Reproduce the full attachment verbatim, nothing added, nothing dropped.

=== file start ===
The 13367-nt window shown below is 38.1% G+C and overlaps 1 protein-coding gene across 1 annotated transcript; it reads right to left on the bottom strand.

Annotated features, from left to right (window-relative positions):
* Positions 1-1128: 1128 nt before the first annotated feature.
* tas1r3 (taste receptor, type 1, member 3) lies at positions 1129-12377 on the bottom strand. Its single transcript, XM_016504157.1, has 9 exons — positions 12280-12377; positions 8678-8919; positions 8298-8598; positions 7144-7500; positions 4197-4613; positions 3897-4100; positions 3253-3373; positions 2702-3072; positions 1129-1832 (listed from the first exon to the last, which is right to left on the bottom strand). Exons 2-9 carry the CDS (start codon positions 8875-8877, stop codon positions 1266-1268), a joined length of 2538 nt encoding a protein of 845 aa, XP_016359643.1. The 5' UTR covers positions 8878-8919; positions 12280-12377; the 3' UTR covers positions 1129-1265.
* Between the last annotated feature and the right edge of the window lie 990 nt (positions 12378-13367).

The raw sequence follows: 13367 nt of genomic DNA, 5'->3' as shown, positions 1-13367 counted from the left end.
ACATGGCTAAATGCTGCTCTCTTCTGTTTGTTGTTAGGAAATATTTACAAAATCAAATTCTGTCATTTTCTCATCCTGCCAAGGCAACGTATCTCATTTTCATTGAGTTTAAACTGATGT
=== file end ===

The 13367-nt window shown below is 38.1% G+C and overlaps 1 protein-coding gene across 1 annotated transcript; it reads right to left on the bottom strand.

Annotated features, from left to right (window-relative positions):
* Positions 1-1128: 1128 nt before the first annotated feature.
* tas1r3 (taste receptor, type 1, member 3) lies at positions 1129-12377 on the bottom strand. Its single transcript, XM_016504157.1, has 9 exons — positions 12280-12377; positions 8678-8919; positions 8298-8598; positions 7144-7500; positions 4197-4613; positions 3897-4100; positions 3253-3373; positions 2702-3072; positions 1129-1832 (listed from the first exon to the last, which is right to left on the bottom strand). Exons 2-9 carry the CDS (start codon positions 8875-8877, stop codon positions 1266-1268), a joined length of 2538 nt encoding a protein of 845 aa, XP_016359643.1. The 5' UTR covers positions 8878-8919; positions 12280-12377; the 3' UTR covers positions 1129-1265.
* Between the last annotated feature and the right edge of the window lie 990 nt (positions 12378-13367).

The raw sequence follows: 13367 nt of genomic DNA, 5'->3' as shown, positions 1-13367 counted from the left end.
ACATGGCTAAATGCTGCTCTCTTCTGTTTGTTGTTAGGAAATATTTACAAAATCAAATTCTGTCATTTTCTCATCCTGCCAAGGCAACGTATCTCATTTTCATTGAGTTTAAACTGATGT